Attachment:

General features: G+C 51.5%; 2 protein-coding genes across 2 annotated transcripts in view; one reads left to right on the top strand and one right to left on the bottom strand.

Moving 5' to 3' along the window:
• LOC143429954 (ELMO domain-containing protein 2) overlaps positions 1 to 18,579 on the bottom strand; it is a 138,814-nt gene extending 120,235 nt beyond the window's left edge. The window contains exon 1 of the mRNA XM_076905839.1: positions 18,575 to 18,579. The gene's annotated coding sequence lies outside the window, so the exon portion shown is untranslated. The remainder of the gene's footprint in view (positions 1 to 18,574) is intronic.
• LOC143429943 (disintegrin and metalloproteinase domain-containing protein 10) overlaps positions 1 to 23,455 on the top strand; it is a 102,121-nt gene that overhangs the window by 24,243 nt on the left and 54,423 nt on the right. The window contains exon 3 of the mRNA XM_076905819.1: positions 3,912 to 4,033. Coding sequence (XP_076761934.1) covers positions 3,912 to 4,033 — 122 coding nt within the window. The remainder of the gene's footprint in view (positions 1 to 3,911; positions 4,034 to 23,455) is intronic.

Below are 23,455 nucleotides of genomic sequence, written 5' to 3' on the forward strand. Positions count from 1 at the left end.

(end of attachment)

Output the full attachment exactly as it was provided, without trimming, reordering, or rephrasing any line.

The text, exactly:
General features: G+C 51.5%; 2 protein-coding genes across 2 annotated transcripts in view; one reads left to right on the top strand and one right to left on the bottom strand.

Moving 5' to 3' along the window:
• LOC143429954 (ELMO domain-containing protein 2) overlaps positions 1 to 18,579 on the bottom strand; it is a 138,814-nt gene extending 120,235 nt beyond the window's left edge. The window contains exon 1 of the mRNA XM_076905839.1: positions 18,575 to 18,579. The gene's annotated coding sequence lies outside the window, so the exon portion shown is untranslated. The remainder of the gene's footprint in view (positions 1 to 18,574) is intronic.
• LOC143429943 (disintegrin and metalloproteinase domain-containing protein 10) overlaps positions 1 to 23,455 on the top strand; it is a 102,121-nt gene that overhangs the window by 24,243 nt on the left and 54,423 nt on the right. The window contains exon 3 of the mRNA XM_076905819.1: positions 3,912 to 4,033. Coding sequence (XP_076761934.1) covers positions 3,912 to 4,033 — 122 coding nt within the window. The remainder of the gene's footprint in view (positions 1 to 3,911; positions 4,034 to 23,455) is intronic.

Below are 23,455 nucleotides of genomic sequence, written 5' to 3' on the forward strand. Positions count from 1 at the left end.